Everything You Need to Know About Cord Blood Banking

Cord blood storage or stem cell banking refers to the collection of stem cells in the blood which remain inside the umbilical cord post-delivery.

According to WebMD.com: “The umbilical cord fluid is loaded with stem cells. They can treat cancer, blood diseases like anemia, and some immune system disorders, which disrupt your body’s ability to defend itself.

The fluid is easy to collect and has 10 times more stem cells than those collected from bone marrow. Stem cells from cord blood rarely carry any infectious diseases and are half as likely to be rejected as adult stem cells.”

What is Cord blood stem cell?

So, a stem cell is a particular type of precursor to all mature cells in your body. It is through stem cells that every organ and organisation in our body is formed.

Right now, you might have got the clue as to where we are headed.

These stem cells can be (or are) used to revive certain cells and organs of our body when they are dysfunctional. A prime example of using stem cells to treat diseases is cancer. Stem cells are used to revive the organs that have been damaged by cancerous cells. There are also some treatments of autoimmune diseases in which stem cells are programmed to give rise to new immune cells which won’t harm the ‘self’.

These stem cells can be extracted from various parts of the human body, almost every organ (from the liver to the brain to bone marrow) has its own type of stem cell. The umbilical cord, which connects the baby to the mother and helps in sending nutrition or oxygen to the foetus, contains a healthy amount of stem cells. These stem cells can be stored in banks and can be reprogrammed to generate new cells and even new organs.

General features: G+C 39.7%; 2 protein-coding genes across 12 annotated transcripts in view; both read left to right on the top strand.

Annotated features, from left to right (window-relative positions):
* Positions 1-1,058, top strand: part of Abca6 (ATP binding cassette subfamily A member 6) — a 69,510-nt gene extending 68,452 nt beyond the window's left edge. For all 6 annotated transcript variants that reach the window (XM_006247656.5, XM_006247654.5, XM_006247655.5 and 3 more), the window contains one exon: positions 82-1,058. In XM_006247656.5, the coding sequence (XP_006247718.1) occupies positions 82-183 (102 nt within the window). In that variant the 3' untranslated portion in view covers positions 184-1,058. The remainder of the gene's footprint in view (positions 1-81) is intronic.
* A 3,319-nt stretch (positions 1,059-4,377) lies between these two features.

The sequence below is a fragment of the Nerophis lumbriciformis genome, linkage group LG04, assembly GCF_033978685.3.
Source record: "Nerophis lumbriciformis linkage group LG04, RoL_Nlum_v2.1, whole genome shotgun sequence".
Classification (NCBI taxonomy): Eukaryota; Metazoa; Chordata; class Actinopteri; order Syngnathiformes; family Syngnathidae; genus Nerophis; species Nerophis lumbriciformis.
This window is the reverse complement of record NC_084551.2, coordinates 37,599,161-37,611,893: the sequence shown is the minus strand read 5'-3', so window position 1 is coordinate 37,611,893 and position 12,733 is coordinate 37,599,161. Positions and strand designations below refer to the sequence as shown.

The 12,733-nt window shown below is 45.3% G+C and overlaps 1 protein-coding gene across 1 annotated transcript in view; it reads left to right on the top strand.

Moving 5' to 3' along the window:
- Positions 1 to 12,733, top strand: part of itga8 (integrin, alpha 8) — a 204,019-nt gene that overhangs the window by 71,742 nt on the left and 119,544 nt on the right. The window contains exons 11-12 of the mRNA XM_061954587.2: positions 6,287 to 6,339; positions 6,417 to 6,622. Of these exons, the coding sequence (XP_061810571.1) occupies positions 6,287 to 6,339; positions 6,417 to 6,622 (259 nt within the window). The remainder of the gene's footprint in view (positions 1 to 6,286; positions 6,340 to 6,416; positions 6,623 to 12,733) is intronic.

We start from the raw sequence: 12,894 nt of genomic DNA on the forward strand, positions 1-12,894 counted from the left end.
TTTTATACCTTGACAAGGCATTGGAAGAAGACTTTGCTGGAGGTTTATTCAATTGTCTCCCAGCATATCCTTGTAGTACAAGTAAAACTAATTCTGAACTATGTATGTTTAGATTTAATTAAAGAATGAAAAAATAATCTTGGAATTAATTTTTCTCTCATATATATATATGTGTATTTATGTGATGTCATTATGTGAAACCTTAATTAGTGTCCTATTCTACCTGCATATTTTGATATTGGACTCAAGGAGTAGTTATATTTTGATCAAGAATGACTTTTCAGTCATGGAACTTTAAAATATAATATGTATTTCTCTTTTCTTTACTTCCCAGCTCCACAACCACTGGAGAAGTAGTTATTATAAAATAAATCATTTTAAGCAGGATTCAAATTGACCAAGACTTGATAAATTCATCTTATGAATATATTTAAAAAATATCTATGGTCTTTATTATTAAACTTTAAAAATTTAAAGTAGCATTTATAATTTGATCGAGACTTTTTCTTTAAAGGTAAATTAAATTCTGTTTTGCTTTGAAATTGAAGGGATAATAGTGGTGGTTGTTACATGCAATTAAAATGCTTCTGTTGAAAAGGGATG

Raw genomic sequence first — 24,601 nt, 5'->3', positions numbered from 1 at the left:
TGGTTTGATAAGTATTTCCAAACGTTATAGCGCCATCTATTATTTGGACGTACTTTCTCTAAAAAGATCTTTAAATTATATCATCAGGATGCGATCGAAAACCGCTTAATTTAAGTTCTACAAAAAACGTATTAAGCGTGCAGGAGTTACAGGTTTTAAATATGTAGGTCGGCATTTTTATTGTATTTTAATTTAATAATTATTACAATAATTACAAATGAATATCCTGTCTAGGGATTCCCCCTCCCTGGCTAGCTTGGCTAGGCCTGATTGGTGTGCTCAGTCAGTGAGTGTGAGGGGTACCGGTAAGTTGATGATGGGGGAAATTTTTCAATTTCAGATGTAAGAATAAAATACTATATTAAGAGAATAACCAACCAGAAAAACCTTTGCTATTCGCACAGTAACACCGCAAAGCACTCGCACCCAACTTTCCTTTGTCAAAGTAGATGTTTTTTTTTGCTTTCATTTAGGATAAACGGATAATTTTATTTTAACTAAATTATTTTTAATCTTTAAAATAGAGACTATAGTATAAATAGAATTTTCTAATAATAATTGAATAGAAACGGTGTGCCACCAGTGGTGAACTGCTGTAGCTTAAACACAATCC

Anyway, the collection of stem cells is the reason why cord blood storage is important.

What is Cord Blood storage and why are they called banks?

Well, the primary and the most simplistic reason to ‘Why are they called banks?” is because they store things (in this case stem cells). However, this is not the full explanation. Cord blood storage can be of three types:

1) Public cord banks: They do not charge anything for cord blood storage. Any donation made is available to anyone who is in need. The stored cord blood is also used for research.

2) Private cord banks: They charge money for cord blood storage. Only the donors and their family members can use this cord blood. They are pretty expensive.

3) Direct-donation banks: These are both: private and public. They accept donations from everyone and the cord blood can be used by anyone. They also accept reserved donations, in which, the stored cells can only be used by the donors and their family members.

Due to these divisions between the private and the public storage, cord blood collection is mainly referred to as ‘banks’.

How do they do this?

Cord blood storage is pretty simple at least for the donors. At the last stages of your pregnancy, you are required to fill a form that acknowledges that you are donating or storing your cord blood.

At the time of your delivery, the cord blood storage agency or bank would send a sterilized kit to collect the cord blood. The container already contains anti-coagulants which do not let the blood cells and other cells coalesce into each other.

Post-delivery, when the umbilical cord is cut, blood oozes out of the cord (which is actually a tube), this blood is stored in the container provided with the kit. This is then sent to the stem cell bank, where it is stored.

How does this benefit your family?

To conclude, whenever anything is injected or grafted into your body, the immune system starts acting up. The immune system’s duty is to prevent anything ‘foreign’ from entering your body.

This is called graft v/s host rejection. Cord blood storage allows the use of the same stem cells for the same body. Also, graft rejection is minimised in the case of immediate family members and cousins.

Hope now you feel confident about cord blood storage.